Tag Archives: Community

Honor.

14 Feb
Honor is everything at W&L

Honor is everything at W&L

From ‘The Honor System’ on the W&L website:

Honor is the moral cornerstone of Washington and Lee University. Commitment to honor is recognized by every student, faculty member, administrator, and staff member of the University. Honor provides the common thread woven through the many aspects of this institution and creates a community of trust and respect affecting fundamentally the relationships of all its members.

The centrality of honor at Washington and Lee is contained in its Honor System. The Board of Trustees has granted to students the privilege of overseeing the administration of the Honor System. The sole penalty for an Honor System violation is dismissal from the University. These responsibilities are administered by the Executive Committee of the Student Body, a group of students elected annually by their peers.

Academic life is essentially shaped by the commitment to honor. Assuming that students will behave honorably, the faculty grants flexibility in the scheduling of most final examinations, and all are taken without supervision. Take-home closed book examinations are a common occurrence. The pledge, “On my honor, I have neither given nor received any unacknowledged aid on this (exam, test, paper, etc.),” expresses the student’s promise that the work submitted is his or hers alone. Students’ dedication to honorable behavior creates a strong bond of trust among them and between them and the faculty. This student dedication and the bond that it engenders also provide the basis for the faculty’s commitment to accepting a student’s word without question.

The dedication to behave honorably is not confined to academic life. It is expected that students will respect each other’s word and intellectual and personal property in the residence halls and the Greek houses, on the playing field, in the city of Lexington, or wherever Washington and Lee students take themselves. This principled expectation provides the foundation for the community of trust which students seek to create not only in the academic sphere but in life outside it, as well.

The Honor System has been a unique feature of Washington and Lee University for well over a century. Thousands of students have lived under it while in residence, have been morally shaped by it, and as alumni and alumnae, continue to be guided by it in their professional lives. Current students are as committed to it as were those who lived and studied here before them, and they maintain with firm conviction this distinctive ideal of the University.

 

“On my honor, I have neither given nor received any unacknowledged aid on this blog post.” -Ali

Advertisements

SSA5

13 Feb
Aerial Dance at SSA

Aerial Dance at SSA

SSA, full name ‘Science, Society, and the Arts’ is our on-campus conference which allows students and faculty to share their various academic projects with the W&L community. this year it will be held March 7th and 8th and classes will be suspended on the 8th so that all students and faculty can attend.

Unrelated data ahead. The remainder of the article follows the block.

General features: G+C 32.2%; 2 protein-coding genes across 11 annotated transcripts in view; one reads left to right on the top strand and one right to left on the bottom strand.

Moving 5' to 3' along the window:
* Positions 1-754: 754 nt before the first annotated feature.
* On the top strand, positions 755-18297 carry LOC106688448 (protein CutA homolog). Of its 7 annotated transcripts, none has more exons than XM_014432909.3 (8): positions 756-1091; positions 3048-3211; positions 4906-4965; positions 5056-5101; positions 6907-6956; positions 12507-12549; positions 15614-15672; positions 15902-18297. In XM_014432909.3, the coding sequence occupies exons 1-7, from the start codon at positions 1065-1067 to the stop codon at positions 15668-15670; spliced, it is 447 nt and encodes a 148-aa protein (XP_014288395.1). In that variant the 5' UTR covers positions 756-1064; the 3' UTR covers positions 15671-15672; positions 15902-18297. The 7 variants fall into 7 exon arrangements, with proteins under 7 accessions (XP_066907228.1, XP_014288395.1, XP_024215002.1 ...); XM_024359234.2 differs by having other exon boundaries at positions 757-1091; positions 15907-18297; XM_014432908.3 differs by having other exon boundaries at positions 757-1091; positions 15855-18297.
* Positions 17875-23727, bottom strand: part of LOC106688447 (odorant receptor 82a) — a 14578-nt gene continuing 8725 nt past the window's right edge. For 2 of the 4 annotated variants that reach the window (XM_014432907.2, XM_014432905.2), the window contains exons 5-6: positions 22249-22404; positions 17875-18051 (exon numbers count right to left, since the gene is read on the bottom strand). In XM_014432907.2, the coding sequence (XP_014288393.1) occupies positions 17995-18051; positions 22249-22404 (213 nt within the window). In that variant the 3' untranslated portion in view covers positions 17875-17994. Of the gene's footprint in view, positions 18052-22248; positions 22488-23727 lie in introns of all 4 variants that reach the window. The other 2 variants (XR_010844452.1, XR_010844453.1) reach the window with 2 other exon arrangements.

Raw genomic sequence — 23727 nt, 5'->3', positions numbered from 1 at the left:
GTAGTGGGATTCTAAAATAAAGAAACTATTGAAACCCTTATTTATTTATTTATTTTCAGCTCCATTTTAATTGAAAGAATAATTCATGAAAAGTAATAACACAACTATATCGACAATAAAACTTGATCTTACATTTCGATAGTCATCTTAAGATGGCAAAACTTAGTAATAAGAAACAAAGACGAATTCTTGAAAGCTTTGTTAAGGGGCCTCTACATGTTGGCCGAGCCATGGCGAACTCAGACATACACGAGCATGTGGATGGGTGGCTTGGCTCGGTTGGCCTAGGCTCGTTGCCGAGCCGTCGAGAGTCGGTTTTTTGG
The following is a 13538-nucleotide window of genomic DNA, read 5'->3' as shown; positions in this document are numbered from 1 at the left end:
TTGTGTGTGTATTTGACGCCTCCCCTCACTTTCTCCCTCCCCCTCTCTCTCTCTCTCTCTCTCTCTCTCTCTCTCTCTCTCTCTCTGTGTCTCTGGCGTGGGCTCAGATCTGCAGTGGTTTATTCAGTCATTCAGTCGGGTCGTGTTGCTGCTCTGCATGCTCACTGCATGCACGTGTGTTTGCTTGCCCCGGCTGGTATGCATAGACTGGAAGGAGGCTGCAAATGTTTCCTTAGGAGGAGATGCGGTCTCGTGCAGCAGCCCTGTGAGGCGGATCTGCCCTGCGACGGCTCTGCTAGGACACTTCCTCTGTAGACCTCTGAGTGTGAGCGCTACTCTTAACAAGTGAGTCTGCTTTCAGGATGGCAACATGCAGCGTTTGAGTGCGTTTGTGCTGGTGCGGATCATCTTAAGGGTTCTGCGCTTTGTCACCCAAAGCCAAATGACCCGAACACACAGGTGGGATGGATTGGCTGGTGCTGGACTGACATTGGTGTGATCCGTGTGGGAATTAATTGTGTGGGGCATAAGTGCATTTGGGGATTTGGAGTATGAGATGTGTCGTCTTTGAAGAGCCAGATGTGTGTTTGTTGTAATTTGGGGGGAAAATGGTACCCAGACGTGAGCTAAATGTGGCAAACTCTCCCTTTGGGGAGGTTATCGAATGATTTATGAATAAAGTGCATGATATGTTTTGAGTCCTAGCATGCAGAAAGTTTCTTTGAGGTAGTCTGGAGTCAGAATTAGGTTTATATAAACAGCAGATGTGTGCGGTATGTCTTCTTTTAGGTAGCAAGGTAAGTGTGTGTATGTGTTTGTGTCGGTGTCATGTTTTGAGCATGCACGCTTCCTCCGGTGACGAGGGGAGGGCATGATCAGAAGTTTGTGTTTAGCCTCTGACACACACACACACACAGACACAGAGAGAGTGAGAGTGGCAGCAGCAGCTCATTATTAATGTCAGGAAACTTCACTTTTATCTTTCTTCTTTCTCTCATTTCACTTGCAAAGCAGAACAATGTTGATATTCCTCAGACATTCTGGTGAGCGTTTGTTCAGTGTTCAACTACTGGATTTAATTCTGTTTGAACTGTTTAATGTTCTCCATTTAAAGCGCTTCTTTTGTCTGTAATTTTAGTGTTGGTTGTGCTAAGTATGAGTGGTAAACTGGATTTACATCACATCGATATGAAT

From the SSA Website: Science, Society, and the Arts is a multi-disciplinary conference involving Washington and Lee undergraduates and law students in the presentation of their academic achievements before an audience of their peers and the faculty. Conference participants share their work via oral presentations, traditional academic-conference-style panels, poster sessions, artistic shows, or creative performances. Students, faculty, and staff may also choose to participate in colloquia organized around common readings proposed by interested Washington and Lee community members.

In Praise of Honor

29 Jan

The subject line in the e-mail from my politics professor said “Stuck in Detroit.” Of course, everyone in my class was ecstatic; whenever a professor gets stuck in another city with no way to get back for class, it’s reason to celebrate (nothing against any professors or their classes). I had yet, however, to read the e-mail, which went on to say that although our awesome professor was unable to be in class, we were “honor-bound” to report to class as usual and do the assigned lesson. Naturally, my first reaction was “ughhhh, class?!” This was soon followed by a simple decision: I decided to go to class.

I showed up to class, and so did everyone else, and that is really powerful. It is not at many schools that students would show up to class despite the fact that their professor is absent. Everyone in my class showed up, and we all helped each other do the lesson, and thinking back on it, it truly is incredible that every person in our class was present. It is testament to the honor of our students and our school.

The “Souper Bowl”

25 Jan
The Weekend Backpack Program through W&L Campus Kitchens helps many in the community

The Weekend Backpack Program through W&L Campus Kitchens helps many in the community

This Sunday the Campus Kitchens at W&L will be hosting a “Souper Bowl” to benefit its Weekend Backpack Program. The event, which will feature soups from many Lexington restaurants, will help to fund the program which provides backpacks filled with healthy and nutritious food to local children for the weekend. This is just one aspect of the extensive CKWL initiative which is part of the Shepherd Poverty Program. You can learn more about campus kitchens here. Also, check out the Souper Bowl press release here!